obtained status on the list, while research-b ased organizations, or think tanks, have
initially been denied entry. The granting of public benefit status and tax benefits to
organizations that do not in fact serve the public benefit undermines the public
image of the sector and may frustr ate efforts to expand philanthropy.

Public benefit status can be conferred ei ther explicitly, through public benefit
legislation, or implicitly, through provisions in various laws that are functional
equivalents of the operational provisions of public benefit legislation. Public benefit
provisions are contained in the basic NGO laws in Bosnia, Bulgaria, and Romania.
Separate legislation on public benefit or ganizations has been enacted in Hungary
(1997) and Poland (2003), and is currently in draft form before the Latvian
Parliament. In the NIS, charity laws have been adopted in Armenia, Moldova,
Kyrgyzstan, Russia, and the Uk raine, and have been submitted in draft form to the
parliaments in Georgia, Ta jikistan, and Uzbekistan.

The challenges relating to regulating public benefit organizations are several:
what constitutes public benefit activity, wh o should determine if an NGO qualifies as
a PBO, what benefits and obligations atta ch to public benefit status. In several
countries, including Russia, Estonia, and Ta jikistan, legal recognition of PBOs (or
charities) needs further clarification or elaboration. At the federal level in Russia, the
concept of charitable status is not linked to tax benefits; current Tajik legislation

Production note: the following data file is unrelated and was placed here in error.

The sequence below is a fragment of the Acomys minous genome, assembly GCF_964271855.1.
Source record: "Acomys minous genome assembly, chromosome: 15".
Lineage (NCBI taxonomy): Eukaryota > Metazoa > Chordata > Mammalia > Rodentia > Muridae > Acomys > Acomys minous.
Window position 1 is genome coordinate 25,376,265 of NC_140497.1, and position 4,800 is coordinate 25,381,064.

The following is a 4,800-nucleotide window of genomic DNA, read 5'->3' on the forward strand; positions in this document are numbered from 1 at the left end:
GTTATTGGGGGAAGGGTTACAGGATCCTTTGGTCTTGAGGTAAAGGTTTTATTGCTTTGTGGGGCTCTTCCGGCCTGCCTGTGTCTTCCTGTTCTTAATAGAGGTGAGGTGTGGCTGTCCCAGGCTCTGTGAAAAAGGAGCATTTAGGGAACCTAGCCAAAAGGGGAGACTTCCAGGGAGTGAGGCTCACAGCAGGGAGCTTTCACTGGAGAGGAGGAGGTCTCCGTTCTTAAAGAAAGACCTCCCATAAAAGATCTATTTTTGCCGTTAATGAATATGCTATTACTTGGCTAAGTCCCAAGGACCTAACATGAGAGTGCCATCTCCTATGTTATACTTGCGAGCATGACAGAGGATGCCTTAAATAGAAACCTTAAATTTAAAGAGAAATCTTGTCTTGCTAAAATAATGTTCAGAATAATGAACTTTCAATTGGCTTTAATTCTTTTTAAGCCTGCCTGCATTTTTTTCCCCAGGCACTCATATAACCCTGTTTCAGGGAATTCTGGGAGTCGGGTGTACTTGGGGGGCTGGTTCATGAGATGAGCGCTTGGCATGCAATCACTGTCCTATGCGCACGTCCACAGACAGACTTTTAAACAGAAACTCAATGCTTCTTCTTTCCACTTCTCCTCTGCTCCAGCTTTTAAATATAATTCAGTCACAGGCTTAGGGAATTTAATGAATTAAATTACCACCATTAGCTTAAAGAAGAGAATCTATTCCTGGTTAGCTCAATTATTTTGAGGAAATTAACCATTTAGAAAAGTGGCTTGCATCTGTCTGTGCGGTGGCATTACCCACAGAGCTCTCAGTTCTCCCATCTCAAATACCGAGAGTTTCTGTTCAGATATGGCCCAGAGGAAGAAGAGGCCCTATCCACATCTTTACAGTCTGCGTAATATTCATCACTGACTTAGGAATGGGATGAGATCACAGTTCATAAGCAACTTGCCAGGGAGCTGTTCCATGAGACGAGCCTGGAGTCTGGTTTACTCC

does not clearly distinguish between charities and other NGOs. In countries offering
limited donor incentives, the clear connect ion between PBO status and tax benefits
can be critical to encourage the growth of philanthropy.

Two recent advances deserve ment ion. On April 24, 2003, the Polish
Parliament adopted the Law on Public Benefit Activity and Volunteerism. Among
other features, this new law defines the criteria for public benefit status of Polish

NGOs. Any NGO that meets conditions specified in the law may apply for the status
of a public benefit organization. Public benefit status is connected with significant
privileges, primarily tax benefits.

Also, the draft of the Law “On Charitable Activity” was approved on the
second reading at the Lower Chamber of th e Parliament of Tajikistan in February
2003. If enacted, the law would help to improve implementation of the tax code
provisions related to tax treatment of charities. The new law would also provide a
basis for expanding existing ta x benefits to charities in compliance with international